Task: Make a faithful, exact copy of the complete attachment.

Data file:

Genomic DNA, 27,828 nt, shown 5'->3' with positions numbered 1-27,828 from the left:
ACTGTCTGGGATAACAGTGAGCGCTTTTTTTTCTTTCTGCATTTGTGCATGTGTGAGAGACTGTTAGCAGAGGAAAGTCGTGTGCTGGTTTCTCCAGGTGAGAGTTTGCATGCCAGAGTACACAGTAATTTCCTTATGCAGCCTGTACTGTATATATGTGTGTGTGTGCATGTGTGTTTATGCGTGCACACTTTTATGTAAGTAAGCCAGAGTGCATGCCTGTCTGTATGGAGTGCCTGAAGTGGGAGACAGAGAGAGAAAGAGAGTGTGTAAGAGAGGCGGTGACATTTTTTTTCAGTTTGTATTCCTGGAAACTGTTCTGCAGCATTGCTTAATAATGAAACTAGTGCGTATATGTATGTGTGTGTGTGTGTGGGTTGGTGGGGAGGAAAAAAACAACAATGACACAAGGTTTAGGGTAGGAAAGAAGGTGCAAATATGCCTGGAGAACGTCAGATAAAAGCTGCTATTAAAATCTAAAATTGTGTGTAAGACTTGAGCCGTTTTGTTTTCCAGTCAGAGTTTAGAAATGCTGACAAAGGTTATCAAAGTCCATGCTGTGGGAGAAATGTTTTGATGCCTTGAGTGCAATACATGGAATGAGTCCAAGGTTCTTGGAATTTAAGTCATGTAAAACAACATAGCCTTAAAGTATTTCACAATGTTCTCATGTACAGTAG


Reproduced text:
Genomic DNA, 27,828 nt, shown 5'->3' with positions numbered 1-27,828 from the left:
ACTGTCTGGGATAACAGTGAGCGCTTTTTTTTCTTTCTGCATTTGTGCATGTGTGAGAGACTGTTAGCAGAGGAAAGTCGTGTGCTGGTTTCTCCAGGTGAGAGTTTGCATGCCAGAGTACACAGTAATTTCCTTATGCAGCCTGTACTGTATATATGTGTGTGTGTGCATGTGTGTTTATGCGTGCACACTTTTATGTAAGTAAGCCAGAGTGCATGCCTGTCTGTATGGAGTGCCTGAAGTGGGAGACAGAGAGAGAAAGAGAGTGTGTAAGAGAGGCGGTGACATTTTTTTTCAGTTTGTATTCCTGGAAACTGTTCTGCAGCATTGCTTAATAATGAAACTAGTGCGTATATGTATGTGTGTGTGTGTGTGGGTTGGTGGGGAGGAAAAAAACAACAATGACACAAGGTTTAGGGTAGGAAAGAAGGTGCAAATATGCCTGGAGAACGTCAGATAAAAGCTGCTATTAAAATCTAAAATTGTGTGTAAGACTTGAGCCGTTTTGTTTTCCAGTCAGAGTTTAGAAATGCTGACAAAGGTTATCAAAGTCCATGCTGTGGGAGAAATGTTTTGATGCCTTGAGTGCAATACATGGAATGAGTCCAAGGTTCTTGGAATTTAAGTCATGTAAAACAACATAGCCTTAAAGTATTTCACAATGTTCTCATGTACAGTAG